Congress Helped Set Stage For Silicon Valley Bank’s Failure, Federal Reserve Says
WASHINGTON ― After the failure of Silicon Valley Bank in March, Senate Banking Committee member Sen. John Kennedy (R-La.) asked on the Senate floor, “Where were the regulators?”
On Friday, the regulators responded ― with a reminder that Kennedy and other lawmakers told them to go easy on institutions like Silicon Valley Bank.
In a lengthy and highly anticipated report, the Federal Reserve accepted some blame for the bank’s failure, but also noted that thanks to a law Congress passed in 2018, “a shift in the stance of supervisory policy impeded effective supervision by reducing standards, increasing complexity, and promoting a less assertive supervisory approach.”
In a preface to the report, the Fed’s top bank supervisor, Michael Barr, said the central bank would consider restoring some of the regulations. President Joe Biden picked Barr last year to replace Randy Quarles, a Donald Trump appointee who was a cheerleader for the 2018 rollback alongside Fed chair Jerome Powell.
Silicon Valley Bank failed after its depositors rushed to withdraw money amid concerns about the bank’s stability ― concerns triggered by the bank’s own belated effort to shore up its risky balance sheet. The bank couldn’t honor the withdrawals and failed, prompting regulators to step in and make all the depositors whole in an effort to prevent runs on other mid-sized institutions.
In its report Friday, the Fed primarily faulted the bank’s management, which it said “took steps to maintain short-term profits rather than effectively manage the underlying balance sheet risks.” The report also faulted Fed supervisors for being slow to act on known warning signs, such as the bank’s exposure to unrealized losses on its assets due to rising interest rates.
But the document emphasized weakened regulations and a hands-off culture among regulators as major culprits in Silicon Valley Bank’s flop.
“This report really is a repudiation of the way Randy Quarles ran supervision and regulation at the Fed during his tenure,” said Todd Phillips, a fellow at the progressive Roosevelt Institute and a former attorney with the Federal Deposit Insurance Corporation, which is another federal bank regulator.
In 2018, Congress rolled back rules put in place following the Wall Street crash a decade earlier, easing burdens on mid-sized banks so they would lend more freely. The rollback was thoroughly bipartisan, with strong support from Senate Democrats led by Sen. Mark Warner (D-Va.). Experts warned at the time that the decision would increase the risk of bank failures, but most lawmakers said the risks were worth it.
The new law exempted financial institutions with less than $250 billion in assets from “enhanced prudential standards,” such as certain stress tests simulating what would happen if the bank faced a run on deposits. (The previous threshold had been $50 billion.)
The law also said regulators could maintain tighter scrutiny on smaller banks if they thought they needed to, an approach the Fed described as “tailoring” regulations on a case-by-case basis. That’s why Kennedy and other members of the Banking Committee have blamed the Fed for dropping the ball.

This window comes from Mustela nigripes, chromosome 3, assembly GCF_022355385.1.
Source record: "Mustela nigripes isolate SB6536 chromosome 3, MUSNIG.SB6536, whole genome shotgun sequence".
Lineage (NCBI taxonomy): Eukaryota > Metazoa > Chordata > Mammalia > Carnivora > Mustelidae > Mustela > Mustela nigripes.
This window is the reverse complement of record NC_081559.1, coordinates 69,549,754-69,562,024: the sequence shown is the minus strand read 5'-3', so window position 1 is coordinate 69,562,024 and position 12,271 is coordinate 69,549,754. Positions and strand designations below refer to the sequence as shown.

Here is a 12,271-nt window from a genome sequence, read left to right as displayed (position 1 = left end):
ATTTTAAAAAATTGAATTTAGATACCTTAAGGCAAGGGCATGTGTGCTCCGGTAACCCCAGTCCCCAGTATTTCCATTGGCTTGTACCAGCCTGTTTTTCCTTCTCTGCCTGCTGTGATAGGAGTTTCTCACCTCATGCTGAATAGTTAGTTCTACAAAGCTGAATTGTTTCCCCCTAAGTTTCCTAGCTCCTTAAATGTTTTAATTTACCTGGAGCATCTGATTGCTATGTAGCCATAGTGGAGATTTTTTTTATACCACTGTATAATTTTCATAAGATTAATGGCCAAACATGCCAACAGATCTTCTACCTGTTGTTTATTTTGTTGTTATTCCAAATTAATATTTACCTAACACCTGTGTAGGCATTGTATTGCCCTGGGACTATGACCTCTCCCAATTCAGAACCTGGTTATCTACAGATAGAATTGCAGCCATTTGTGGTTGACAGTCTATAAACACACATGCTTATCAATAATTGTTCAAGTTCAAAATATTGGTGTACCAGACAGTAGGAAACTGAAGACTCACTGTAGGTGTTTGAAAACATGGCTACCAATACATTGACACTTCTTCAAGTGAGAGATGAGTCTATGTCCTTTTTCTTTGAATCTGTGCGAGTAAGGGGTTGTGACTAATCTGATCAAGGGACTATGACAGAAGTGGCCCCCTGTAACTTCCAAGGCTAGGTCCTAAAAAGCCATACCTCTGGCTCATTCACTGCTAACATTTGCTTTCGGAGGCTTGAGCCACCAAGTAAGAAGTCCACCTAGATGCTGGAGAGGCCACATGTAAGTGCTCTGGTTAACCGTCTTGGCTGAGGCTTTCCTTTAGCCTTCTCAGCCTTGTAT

Barr’s investigation suggests tailoring didn’t work.
“Although the stated intention of these policy changes was to improve the effectiveness of supervision, the changes also led to slower action by supervisory staff and a reluctance to escalate issues,” the report reads.
If it weren’t for the new law and subsequent regulations, according to the report, Silicon Valley Bank “would have been subject to enhanced liquidity risk management requirements, full standardized liquidity requirements… enhanced capital requirements, company-run stress testing, supervisory stress testing at an earlier date, and tailored resolution planning requirements.”
The report also highlighted a culture among supervisory staff, fostered by Quarles, to take it easy on banks.
“In the interviews for this report, staff repeatedly mentioned changes in expectations and practices, including pressure to reduce burden on firms, meet a higher burden of proof for a supervisory conclusion, and demonstrate due process when considering supervisory actions,” the report reads. “There was no formal or specific policy that required this, but staff felt a shift in culture and expectations from internal discussions and observed behavior that changed how supervision was executed.”
Sen. Elizabeth Warren (D-Mass.), the foremost critic in Congress of the 2018 law, said on Twitter that the investigation “identifies how the 2018 law that weakened our bank rules and the Fed’s ‘tailoring’ in response were major contributors to SVB’s failure.”
“The Federal Reserve’s report is an unflinching assessment of Silicon Valley Bank’s implosion, demanding the Fed immediately adopt stricter bank oversight and Congress swiftly strengthen bank regulations to prevent another crisis,” Warren said.
Senate Banking Committee chairman Sherrod Brown (D-Ohio), for his part, said bank executives “must testify” before his committee.
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